(Special to the American Press)
Last Modified: Monday, April 28, 2014 3:04 PM
What are the standards for renewing an elderly person’s driver’s license?
My uncle’s driving ability and skills have diminished.
We went to the DMV to renew his license, and all they asked him to do was take the eye exam.
After he passed the eye exam they just gave him his license again when clearly he shouldn’t be driving.
Louisiana law — like statutes in several other states — prohibits people age 70 or older from renewing their licenses by mail or online. But it places no other restrictions on senior citizens’ license renewal.
People who believe a family member is behaviorally or medically unfit to drive may submit a form — numbered DPSMV 3005 — to the state Office of Motor Vehicles.
The form, known as a driver behavior report, can also be submitted by the courts and police.
“Form DPSMV 3005 or its equivalent is not considered a public record. The Department will not divulge any Information contained in the reports, even if the case has been cleared or suspended,” reads the OMV’s website.
“The licensed driver must seek an order from a court of competent jurisdiction for the release of the name of the reporting individual.”
Stephen Campbell, state OMV commissioner, said the definition of “elderly” is fluid, and he noted that some 90-year-olds are better drivers than some 60-year-olds.
But, he said, family members of unsafe drivers have a responsibility to all other drivers to report that unfitness to officials.
Requirements for the behavior report, as listed online:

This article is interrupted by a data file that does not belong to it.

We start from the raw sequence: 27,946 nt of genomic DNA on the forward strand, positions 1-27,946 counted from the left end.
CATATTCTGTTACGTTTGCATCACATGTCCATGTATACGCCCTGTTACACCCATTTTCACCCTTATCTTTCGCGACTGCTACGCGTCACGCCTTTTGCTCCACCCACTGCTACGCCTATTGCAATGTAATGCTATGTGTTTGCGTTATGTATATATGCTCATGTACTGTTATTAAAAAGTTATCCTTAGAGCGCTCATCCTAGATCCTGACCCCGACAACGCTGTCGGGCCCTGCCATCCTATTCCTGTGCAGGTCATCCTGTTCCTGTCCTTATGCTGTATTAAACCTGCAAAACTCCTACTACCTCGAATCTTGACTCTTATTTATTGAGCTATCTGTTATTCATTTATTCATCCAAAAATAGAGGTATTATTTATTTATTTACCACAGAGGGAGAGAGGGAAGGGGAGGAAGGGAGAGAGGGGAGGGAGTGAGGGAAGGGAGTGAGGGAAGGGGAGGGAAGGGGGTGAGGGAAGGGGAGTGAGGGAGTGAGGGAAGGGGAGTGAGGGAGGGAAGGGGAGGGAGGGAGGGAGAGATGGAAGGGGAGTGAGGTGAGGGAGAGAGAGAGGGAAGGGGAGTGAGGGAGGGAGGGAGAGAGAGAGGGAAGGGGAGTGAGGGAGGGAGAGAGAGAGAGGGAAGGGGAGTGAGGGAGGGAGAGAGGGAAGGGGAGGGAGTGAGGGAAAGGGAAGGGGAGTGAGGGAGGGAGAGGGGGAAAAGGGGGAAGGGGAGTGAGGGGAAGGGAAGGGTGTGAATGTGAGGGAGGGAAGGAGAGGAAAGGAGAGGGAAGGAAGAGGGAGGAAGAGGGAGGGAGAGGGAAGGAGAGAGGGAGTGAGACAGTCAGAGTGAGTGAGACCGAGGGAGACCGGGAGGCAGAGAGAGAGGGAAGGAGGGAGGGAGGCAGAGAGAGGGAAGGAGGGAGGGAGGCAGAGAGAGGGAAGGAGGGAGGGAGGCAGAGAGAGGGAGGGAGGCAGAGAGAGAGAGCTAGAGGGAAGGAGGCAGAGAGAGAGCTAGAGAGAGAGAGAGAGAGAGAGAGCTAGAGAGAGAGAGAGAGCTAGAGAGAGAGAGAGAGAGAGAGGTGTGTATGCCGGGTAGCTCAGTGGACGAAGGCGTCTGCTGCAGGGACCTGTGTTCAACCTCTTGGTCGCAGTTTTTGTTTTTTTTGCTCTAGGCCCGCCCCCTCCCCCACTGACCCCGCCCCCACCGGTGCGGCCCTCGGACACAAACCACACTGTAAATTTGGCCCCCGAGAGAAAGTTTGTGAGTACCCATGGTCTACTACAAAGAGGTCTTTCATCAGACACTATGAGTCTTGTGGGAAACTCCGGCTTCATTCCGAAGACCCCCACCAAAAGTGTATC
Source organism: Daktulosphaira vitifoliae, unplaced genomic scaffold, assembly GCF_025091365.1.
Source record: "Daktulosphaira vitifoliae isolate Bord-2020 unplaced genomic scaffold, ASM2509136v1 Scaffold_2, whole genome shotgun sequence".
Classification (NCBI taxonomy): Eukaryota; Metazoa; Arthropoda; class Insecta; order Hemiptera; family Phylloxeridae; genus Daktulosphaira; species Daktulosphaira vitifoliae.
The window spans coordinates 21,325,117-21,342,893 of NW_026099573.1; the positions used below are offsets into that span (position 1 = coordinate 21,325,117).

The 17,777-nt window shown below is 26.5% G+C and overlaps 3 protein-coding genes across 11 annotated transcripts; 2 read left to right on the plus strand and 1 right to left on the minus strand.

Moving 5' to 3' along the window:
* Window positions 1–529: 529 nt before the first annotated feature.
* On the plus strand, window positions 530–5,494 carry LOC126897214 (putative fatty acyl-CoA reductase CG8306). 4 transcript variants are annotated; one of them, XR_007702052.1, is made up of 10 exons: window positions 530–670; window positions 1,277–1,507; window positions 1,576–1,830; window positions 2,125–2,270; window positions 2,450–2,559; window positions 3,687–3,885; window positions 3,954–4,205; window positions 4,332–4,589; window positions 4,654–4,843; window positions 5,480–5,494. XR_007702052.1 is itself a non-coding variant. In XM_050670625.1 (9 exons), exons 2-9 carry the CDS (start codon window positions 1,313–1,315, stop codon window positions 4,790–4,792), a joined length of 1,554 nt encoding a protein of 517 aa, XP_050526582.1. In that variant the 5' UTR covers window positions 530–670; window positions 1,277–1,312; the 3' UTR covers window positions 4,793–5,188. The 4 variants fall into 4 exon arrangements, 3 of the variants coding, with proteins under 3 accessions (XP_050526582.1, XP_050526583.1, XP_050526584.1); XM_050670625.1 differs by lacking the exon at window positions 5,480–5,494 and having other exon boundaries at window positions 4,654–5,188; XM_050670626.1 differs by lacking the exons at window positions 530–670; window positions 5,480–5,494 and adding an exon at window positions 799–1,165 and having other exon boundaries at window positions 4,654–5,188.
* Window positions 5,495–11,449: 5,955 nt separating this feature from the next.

The report must be completed in its entirety and must contain firsthand knowledge of the driver’s behavior or medical/physical condition, which may render him unable to safely operate a motor vehicle.
Reports submitted by courts or law enforcement officers must identify the specific court, law enforcement officer or agency.
State law requires a license applicant who is 60 or older to submit to the OMV “a detailed report from a duly licensed physician or optometrist indicating his visual ability and a detailed medical report from a duly licensed physician indicating his physical condition and specifying any defects in connection therewith which might impair the applicant’s ability to exercise ordinary and reasonable control in the operation of a motor vehicle.”
But, the law says, “it shall not be a breach of duty to the public or the individual if the department inadvertently fails to require a report from such applicant or if the department issues a license under the mistaken belief that such applicant is capable of driving safely.”Online: https://omv.dps.state.la.us.
The Informer answers questions from readers each Sunday, Monday and Wednesday. It is researched and written by Andrew Perzo, an American Press staff writer. To ask a question, call 494-4098 and leave voice mail, or email firstname.lastname@example.org.